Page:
He passed on to recruit the rest of the detachment, and the boys looked at each other. Frank was thoughtful, Bart indifferent, but Tom and Billy glum.
"Hard luck," growled Tom.
"You said a mouthful!" snorted Billy.
"Look at those boobs," mocked Bart. "I'll bet a dollar to a doughnut that they were planning to go over to see Alice and Helen this afternoon."
"'Gee whiz, I'm glad I'm free, No wedding bells for me."
"Oh, come off!" retorted Tom. "You're simply jealous."
"A perfectly good day gone to waste," grumbled the usually cheerful Billy.
"Cheer up, you hunks of misery," gibed Bart. "The worst is yet to come."
"I'm not specially keen for the trip myself," said Frank. "I'd thought to go over to Coblenz this afternoon and have another look at that place where they so nearly bumped us off last night. But I suppose now that will have to wait."
"The alley will be there when we come back unless there's an earthquake in the meantime," remarked Bart.
"I wish there would be," declared Tom wrathfully. "I'd like to see the whole place wiped off the map. That is," he corrected himself, "if I could get one person out of there before the blow up came."
"Make it two," grinned Billy. "But there's no use grizzling about it. We'll have time anyway to write a letter to the girls telling them all about it. Then, ho! for the mountains and the tricky Huns! I'll be just in the humor to make it hot for them if they don't toe the scratch."
"We'd better get a move on," counseled Frank. "The corp is a hustler, and he'll have that squad together before we know it."
"Hello, what's this?" exclaimed Bart, as they came to a part of the barrack grounds where they caught a glimpse of the road beyond.
Two men were engaged in a heated conversation. One was poorly dressed and had a decided limp, as he tried to keep up with the other, who looked like a professional man of some kind. The former was evidently pleading with the latter, who shook off impatiently the hand that had been placed on his arm.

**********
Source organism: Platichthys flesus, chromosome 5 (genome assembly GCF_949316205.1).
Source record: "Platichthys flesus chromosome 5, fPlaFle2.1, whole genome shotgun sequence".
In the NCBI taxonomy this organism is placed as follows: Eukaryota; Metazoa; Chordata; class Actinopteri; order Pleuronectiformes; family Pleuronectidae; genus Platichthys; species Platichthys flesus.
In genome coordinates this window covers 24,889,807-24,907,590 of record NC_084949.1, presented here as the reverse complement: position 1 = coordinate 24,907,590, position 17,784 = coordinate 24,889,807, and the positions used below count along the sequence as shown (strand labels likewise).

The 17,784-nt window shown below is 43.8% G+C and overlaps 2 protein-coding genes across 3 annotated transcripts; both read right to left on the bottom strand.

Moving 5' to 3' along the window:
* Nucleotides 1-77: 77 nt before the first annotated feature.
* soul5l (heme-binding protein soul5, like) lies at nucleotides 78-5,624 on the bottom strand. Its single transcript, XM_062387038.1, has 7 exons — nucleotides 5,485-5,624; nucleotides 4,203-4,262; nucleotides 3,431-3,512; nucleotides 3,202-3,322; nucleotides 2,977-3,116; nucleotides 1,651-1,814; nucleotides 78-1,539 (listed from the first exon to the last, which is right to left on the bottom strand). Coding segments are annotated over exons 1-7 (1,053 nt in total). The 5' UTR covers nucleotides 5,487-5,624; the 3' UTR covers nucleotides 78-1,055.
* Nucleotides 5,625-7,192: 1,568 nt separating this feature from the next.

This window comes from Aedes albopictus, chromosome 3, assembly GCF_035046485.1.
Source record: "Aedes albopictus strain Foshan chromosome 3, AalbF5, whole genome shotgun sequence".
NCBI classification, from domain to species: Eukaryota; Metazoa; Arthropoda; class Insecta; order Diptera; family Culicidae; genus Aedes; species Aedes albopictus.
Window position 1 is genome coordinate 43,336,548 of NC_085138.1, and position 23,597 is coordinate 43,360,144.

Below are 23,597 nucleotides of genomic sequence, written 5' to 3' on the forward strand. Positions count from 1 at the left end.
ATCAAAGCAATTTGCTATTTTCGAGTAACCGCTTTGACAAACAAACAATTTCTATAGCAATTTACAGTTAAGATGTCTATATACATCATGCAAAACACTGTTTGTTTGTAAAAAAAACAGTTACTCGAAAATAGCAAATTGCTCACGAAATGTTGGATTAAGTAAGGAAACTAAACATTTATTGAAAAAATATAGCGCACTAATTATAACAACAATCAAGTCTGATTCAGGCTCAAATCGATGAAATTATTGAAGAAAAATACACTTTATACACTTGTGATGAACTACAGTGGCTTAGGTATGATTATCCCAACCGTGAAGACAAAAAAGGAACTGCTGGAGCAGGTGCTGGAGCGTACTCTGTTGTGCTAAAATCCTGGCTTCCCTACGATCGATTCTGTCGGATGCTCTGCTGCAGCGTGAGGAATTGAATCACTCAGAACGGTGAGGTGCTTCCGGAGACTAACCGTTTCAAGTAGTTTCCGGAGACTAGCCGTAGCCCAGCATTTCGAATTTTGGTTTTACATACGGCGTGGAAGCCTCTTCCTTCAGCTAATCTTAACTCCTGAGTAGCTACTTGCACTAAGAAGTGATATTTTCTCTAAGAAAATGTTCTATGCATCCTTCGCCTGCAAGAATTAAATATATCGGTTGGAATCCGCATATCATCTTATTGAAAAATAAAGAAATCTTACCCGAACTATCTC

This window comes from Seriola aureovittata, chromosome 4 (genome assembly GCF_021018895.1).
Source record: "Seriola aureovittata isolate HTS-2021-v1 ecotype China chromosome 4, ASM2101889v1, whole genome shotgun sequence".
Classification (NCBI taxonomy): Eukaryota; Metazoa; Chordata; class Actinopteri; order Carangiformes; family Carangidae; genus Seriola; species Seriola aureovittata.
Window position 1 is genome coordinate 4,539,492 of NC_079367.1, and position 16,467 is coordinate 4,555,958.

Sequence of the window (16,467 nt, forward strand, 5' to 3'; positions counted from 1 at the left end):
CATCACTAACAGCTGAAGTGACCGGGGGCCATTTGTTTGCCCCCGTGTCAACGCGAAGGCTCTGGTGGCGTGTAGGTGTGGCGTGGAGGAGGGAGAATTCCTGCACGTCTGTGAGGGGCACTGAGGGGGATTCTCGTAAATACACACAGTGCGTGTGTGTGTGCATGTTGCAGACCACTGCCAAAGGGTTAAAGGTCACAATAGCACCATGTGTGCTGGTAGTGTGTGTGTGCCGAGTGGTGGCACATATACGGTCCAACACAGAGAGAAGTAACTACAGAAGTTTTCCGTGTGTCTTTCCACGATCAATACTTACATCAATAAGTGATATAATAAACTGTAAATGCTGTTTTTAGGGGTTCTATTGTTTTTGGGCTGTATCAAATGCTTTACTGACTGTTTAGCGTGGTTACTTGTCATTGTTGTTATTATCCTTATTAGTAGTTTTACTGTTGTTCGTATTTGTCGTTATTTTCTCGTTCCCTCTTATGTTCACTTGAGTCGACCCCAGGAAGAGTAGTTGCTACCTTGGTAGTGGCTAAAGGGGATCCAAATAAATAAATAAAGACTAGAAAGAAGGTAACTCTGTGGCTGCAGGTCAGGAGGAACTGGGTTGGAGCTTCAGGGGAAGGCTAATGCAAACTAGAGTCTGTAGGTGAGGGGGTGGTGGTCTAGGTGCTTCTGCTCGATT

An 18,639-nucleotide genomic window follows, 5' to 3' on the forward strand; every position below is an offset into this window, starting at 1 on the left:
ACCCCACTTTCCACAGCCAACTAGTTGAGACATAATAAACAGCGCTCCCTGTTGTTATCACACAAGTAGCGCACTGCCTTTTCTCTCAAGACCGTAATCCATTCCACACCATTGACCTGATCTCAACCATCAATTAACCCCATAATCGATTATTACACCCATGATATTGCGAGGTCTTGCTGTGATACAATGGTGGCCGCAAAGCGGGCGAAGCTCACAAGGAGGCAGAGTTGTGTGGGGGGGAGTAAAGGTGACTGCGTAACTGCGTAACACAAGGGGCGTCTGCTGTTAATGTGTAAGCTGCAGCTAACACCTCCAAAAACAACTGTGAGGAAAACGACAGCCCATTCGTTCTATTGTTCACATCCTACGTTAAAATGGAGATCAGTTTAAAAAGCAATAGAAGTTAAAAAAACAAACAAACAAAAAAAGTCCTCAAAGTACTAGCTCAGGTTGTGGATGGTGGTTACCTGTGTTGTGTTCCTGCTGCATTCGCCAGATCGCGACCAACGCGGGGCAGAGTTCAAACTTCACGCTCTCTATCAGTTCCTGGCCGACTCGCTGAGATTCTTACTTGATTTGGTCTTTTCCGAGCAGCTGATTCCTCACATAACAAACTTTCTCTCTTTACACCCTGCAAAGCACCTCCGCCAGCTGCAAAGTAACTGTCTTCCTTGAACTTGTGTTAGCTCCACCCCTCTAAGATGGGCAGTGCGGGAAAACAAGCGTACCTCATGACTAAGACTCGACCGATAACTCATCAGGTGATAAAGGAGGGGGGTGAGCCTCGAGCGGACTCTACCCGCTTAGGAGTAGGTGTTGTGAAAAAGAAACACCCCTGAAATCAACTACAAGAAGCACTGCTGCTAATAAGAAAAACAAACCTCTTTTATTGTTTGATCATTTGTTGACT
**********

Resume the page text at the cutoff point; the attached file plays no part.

"Scrapping about something," remarked Tom carelessly.
The lame man still persisted, and suddenly his companion swung around and aimed a blow at him with his cane. The other dodged and the cane was lifted again, but before it could fall, Frank had reached the man's side and wrenched the cane from his hand.
The owner turned with a glare of fury, which changed however to a look of apprehension as his eyes fell on the American uniform.
He mumbled something that might have been an apology or an explanation, but Frank cut him short.
"Hitting a lame man doesn't go around here," said Frank curtly. "If you had actually hit him, I'd have done the same thing to you."
The man was cowed and made no reply. The lame man meanwhile had hobbled away. Frank handed back the cane, turned his back upon the owner and rejoined his companions.
"True Prussian brutality," commented Bart. "Good work, old boy. But now let's hurry or we'll be late."
They scattered to their quarters, and in a short time were fully equipped for the coming journey.
When a little later they had assembled at the place the corporal had appointed, they found there a group of their comrades selected from the old Thirty-seventh bent on the same errand as themselves. Lieutenant Winter was in command of the detachment, which numbered about half a hundred.
"Mighty good name for the leader of this trip," Bart whispered jokingly to Frank, as they stood drawn up in line awaiting the command to start.
"It certainly is," agreed Frank, drawing his coat a little closer. "This is about as bitter weather as I've ever stacked up against."
"Looks to me as if a snow storm were coming," murmured Billy.
"Attention!" came the sharp command. "Forward, march!"
The lines moved forward as one man, the lieutenant riding ahead on horseback and two motor trucks loaded with supplies bringing up the rear.